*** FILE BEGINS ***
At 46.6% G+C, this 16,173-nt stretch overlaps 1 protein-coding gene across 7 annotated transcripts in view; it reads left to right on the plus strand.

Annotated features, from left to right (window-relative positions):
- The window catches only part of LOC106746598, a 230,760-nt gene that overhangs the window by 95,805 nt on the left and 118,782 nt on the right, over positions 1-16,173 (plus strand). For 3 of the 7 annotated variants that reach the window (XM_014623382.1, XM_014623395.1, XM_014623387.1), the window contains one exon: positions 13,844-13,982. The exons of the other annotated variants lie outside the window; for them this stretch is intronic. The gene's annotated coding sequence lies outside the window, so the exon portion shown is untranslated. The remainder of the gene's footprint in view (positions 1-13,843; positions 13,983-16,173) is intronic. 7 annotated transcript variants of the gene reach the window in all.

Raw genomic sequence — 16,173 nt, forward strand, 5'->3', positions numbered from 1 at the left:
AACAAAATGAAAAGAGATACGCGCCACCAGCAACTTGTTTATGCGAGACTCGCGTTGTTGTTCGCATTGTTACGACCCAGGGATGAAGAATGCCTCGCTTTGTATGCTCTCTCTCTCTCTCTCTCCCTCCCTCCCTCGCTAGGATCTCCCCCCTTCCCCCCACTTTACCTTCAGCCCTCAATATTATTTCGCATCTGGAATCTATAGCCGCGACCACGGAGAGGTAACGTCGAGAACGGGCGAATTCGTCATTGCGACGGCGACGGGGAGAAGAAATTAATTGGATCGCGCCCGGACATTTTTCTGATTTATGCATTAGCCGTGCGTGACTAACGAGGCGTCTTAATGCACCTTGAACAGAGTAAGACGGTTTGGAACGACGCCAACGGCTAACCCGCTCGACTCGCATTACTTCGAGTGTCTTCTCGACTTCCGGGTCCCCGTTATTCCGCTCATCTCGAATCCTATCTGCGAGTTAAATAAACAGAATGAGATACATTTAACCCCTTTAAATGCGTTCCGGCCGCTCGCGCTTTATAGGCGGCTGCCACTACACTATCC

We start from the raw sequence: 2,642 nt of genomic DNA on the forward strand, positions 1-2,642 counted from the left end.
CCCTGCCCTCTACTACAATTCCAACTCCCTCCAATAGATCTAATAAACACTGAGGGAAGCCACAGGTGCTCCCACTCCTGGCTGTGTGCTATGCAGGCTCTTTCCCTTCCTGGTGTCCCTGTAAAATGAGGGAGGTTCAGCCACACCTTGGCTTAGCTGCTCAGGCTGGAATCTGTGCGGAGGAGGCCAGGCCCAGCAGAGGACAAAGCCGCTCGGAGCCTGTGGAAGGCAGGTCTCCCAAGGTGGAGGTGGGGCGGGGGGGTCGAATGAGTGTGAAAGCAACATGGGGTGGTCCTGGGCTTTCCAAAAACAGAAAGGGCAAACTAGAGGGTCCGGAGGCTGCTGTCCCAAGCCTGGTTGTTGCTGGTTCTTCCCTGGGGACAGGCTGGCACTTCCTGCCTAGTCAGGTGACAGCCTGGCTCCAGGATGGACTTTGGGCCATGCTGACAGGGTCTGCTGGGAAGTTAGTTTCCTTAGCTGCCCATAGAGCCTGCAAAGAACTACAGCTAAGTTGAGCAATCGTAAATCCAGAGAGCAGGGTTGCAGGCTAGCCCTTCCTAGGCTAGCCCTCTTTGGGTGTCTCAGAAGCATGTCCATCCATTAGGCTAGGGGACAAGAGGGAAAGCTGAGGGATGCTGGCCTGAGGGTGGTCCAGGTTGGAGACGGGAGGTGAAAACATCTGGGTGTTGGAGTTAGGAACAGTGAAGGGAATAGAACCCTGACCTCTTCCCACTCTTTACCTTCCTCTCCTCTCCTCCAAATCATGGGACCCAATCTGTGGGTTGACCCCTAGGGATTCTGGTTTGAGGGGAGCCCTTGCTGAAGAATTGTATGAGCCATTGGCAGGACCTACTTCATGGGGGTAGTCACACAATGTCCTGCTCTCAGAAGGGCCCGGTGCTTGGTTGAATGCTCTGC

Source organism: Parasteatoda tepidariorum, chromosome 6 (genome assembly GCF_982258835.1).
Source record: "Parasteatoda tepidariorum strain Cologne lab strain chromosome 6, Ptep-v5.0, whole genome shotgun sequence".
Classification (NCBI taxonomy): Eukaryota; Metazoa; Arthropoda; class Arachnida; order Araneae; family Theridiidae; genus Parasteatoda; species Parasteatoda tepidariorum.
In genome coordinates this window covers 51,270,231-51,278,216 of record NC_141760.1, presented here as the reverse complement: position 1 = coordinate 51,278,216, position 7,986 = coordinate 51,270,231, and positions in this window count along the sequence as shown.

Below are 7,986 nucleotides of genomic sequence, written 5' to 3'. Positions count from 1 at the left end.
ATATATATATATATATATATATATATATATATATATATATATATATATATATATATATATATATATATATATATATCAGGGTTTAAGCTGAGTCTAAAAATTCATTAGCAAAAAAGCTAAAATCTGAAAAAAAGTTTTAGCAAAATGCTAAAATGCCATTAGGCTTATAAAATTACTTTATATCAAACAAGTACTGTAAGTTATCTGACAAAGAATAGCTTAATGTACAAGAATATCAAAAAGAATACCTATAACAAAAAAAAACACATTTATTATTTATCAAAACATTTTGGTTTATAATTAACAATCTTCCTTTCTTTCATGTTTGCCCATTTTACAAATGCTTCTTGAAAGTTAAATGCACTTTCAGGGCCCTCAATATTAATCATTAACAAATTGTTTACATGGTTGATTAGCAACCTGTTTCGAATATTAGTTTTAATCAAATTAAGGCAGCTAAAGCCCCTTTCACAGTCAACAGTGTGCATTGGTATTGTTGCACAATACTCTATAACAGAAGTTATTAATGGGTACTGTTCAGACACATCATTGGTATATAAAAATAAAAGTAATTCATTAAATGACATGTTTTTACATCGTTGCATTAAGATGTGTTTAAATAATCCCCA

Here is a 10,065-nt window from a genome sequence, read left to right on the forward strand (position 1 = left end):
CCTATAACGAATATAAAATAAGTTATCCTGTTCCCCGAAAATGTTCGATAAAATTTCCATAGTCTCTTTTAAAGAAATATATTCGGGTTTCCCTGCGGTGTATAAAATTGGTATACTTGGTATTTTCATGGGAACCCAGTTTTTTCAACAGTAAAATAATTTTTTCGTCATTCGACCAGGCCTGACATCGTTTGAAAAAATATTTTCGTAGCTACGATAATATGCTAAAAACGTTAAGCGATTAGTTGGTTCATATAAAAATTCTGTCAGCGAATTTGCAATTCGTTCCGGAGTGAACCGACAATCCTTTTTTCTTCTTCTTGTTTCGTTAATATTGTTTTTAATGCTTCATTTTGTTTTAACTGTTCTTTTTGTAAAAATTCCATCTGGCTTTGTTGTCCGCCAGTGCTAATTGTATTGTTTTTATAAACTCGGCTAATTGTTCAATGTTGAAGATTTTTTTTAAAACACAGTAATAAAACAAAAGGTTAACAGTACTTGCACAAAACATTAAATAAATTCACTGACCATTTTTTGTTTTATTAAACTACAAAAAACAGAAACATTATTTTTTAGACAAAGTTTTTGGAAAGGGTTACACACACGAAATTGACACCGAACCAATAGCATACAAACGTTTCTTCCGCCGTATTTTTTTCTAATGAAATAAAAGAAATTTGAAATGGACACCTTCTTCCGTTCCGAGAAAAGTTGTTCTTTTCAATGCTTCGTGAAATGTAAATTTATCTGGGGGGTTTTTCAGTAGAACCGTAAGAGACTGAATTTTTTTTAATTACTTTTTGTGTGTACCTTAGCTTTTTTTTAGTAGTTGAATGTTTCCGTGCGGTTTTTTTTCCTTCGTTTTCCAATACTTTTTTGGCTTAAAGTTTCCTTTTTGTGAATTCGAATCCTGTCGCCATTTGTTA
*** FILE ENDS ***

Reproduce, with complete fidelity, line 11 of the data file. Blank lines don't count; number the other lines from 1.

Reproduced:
In genome coordinates this window covers 51,270,231-51,278,216 of record NC_141760.1, presented here as the reverse complement: position 1 = coordinate 51,278,216, position 7,986 = coordinate 51,270,231, and positions in this window count along the sequence as shown.